COVID myth debunked: Musical instruments don’t spread the virus more than normal speech

WASHINGTON — Does blowing into a musical instrument really spread COVID-19 more than just talking normally? Despite warnings against holding live music events throughout the pandemic, a new study is debunking the theory that using wind instruments is a public safety concern.

COVID has decimated the live music industry. As events and festivals were postponed and cancelled across the country, woodwind musicians faced another blow as they were switched out for strings. However, University of Pennsylvania researchers worked with musicians from the Philadelphia Orchestra to discover that woodwinds actually blow out air particles far slower than coughing and sneezing.

In a study published in the journal Physics and Fluids, researchers tracked fog particles in the air with a laser and used a particle counter to measure the concentration of air flying from a tuba. Combining the results, the physicians developed a simple equation to describe aerosol’s speed slowing as it shoots from its source, showing when the flow stops.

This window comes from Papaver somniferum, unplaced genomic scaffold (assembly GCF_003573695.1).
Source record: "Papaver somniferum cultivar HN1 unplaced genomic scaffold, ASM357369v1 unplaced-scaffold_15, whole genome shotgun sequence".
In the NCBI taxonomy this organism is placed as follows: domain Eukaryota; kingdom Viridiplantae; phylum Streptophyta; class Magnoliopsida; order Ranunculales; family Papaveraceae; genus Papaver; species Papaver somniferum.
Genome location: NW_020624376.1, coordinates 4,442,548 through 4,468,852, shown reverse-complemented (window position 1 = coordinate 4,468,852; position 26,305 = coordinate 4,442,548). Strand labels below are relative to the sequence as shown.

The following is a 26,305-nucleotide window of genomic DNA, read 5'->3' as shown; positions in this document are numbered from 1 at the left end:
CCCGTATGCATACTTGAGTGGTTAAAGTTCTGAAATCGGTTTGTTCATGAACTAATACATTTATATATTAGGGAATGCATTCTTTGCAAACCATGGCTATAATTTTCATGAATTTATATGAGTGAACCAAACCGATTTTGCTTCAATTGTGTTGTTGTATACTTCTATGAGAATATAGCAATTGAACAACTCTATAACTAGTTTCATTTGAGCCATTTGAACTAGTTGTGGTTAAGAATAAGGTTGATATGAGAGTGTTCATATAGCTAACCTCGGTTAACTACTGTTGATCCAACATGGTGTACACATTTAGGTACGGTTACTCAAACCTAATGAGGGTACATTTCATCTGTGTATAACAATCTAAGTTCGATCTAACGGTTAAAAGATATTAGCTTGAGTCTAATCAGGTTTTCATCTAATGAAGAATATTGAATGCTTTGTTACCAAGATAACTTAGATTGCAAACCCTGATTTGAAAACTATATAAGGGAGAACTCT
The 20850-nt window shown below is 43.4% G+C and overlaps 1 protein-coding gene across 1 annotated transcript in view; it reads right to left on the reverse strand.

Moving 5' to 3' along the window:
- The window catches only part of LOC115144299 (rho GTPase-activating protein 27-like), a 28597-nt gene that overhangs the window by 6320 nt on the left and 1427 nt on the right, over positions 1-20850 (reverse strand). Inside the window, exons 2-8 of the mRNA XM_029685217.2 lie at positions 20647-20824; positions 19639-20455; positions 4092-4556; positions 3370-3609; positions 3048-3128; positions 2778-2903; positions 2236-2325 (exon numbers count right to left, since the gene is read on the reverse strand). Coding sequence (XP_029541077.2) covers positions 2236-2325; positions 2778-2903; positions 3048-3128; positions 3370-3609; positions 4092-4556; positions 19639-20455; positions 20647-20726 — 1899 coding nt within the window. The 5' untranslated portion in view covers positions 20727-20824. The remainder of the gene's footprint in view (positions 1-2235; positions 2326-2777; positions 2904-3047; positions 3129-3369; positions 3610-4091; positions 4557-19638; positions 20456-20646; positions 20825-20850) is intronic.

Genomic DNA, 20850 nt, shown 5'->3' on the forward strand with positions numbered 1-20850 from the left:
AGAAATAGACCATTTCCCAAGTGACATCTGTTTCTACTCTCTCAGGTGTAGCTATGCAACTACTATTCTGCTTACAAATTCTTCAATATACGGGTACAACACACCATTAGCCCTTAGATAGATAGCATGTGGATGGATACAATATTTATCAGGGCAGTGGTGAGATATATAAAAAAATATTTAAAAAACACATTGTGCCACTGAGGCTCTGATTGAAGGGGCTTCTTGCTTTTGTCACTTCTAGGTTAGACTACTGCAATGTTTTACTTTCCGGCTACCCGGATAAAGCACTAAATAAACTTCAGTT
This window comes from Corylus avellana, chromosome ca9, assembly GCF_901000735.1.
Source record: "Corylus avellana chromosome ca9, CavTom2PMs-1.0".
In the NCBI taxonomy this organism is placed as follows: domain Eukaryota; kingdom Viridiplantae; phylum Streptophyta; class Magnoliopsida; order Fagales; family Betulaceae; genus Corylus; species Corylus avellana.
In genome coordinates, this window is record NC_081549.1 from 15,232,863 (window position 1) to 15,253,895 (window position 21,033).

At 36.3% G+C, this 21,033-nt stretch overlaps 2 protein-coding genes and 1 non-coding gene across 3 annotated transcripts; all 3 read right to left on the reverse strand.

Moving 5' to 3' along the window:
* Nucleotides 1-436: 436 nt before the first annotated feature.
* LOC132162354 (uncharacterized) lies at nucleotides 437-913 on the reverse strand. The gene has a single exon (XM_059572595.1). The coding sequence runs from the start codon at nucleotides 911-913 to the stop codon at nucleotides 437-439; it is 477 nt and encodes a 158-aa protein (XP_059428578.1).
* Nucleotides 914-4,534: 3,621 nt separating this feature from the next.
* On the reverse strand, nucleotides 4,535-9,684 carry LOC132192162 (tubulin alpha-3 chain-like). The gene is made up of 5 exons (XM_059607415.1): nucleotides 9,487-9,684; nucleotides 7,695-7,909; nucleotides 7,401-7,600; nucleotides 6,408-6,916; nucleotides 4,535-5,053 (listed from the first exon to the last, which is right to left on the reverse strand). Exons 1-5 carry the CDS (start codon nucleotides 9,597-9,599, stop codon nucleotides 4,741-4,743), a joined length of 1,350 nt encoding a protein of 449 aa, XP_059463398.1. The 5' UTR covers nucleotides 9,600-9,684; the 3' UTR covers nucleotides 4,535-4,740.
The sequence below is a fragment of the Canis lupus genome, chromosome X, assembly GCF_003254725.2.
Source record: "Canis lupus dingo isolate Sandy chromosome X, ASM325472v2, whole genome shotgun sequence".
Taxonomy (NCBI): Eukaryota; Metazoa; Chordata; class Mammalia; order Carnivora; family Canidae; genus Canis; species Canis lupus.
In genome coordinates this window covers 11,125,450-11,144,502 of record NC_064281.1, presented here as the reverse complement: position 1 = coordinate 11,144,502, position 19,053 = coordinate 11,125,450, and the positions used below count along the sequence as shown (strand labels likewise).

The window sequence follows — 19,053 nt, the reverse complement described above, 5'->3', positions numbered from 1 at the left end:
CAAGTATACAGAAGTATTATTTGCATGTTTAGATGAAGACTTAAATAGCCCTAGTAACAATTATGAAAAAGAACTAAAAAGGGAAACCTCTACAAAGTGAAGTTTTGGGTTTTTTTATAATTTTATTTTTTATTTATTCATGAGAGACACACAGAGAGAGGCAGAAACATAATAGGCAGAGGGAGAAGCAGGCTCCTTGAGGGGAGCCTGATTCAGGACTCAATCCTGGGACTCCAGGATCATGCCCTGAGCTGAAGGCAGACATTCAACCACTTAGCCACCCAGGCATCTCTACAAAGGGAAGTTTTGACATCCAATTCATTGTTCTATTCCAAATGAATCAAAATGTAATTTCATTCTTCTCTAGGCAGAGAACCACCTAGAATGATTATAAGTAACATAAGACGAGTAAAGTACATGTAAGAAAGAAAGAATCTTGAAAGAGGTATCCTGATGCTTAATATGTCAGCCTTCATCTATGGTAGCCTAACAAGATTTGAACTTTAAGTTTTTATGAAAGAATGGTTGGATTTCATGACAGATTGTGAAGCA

They discovered woodwind instruments’ exit speeds are much lower than coughing and sneezing and have a similar concentration and size distribution to chatting and breathing.

instrument
Visualization of flow emanating from a tuba using the laser sheet technique. The image shows a member of The Philadelphia Orchestra, Carol Jantsch, principal tuba player, who took part in the study on aerosol dispersion from musical wind instruments. (CREDIT: Paulo E. Arratia)

Wind musicians should only socially distance, not stop playing

For most instruments, the spray ends about two meters from its opening. As a result, the researchers recommend wind musicians should stay six feet apart like other people.

“Ideally, musicians would sit near one another to compose the best sound, but such an arrangement became an issue during the COVID pandemic,” says author Paulo Arratia from the University of Pennsylvania in a media release.

“We were surprised that the amount of aerosol produced is of the same range as normal speech,” Arratia says. “I was expecting much higher flow speeds and aerosol concentrations.”

Next up, the team will study contamination between a whole orchestra playing together.

“Hopefully, this manuscript will guide health officials to develop protocols for safe, live musical events,” the researcher concludes.

South West News Service writer Pol Allingham contributed to this report.

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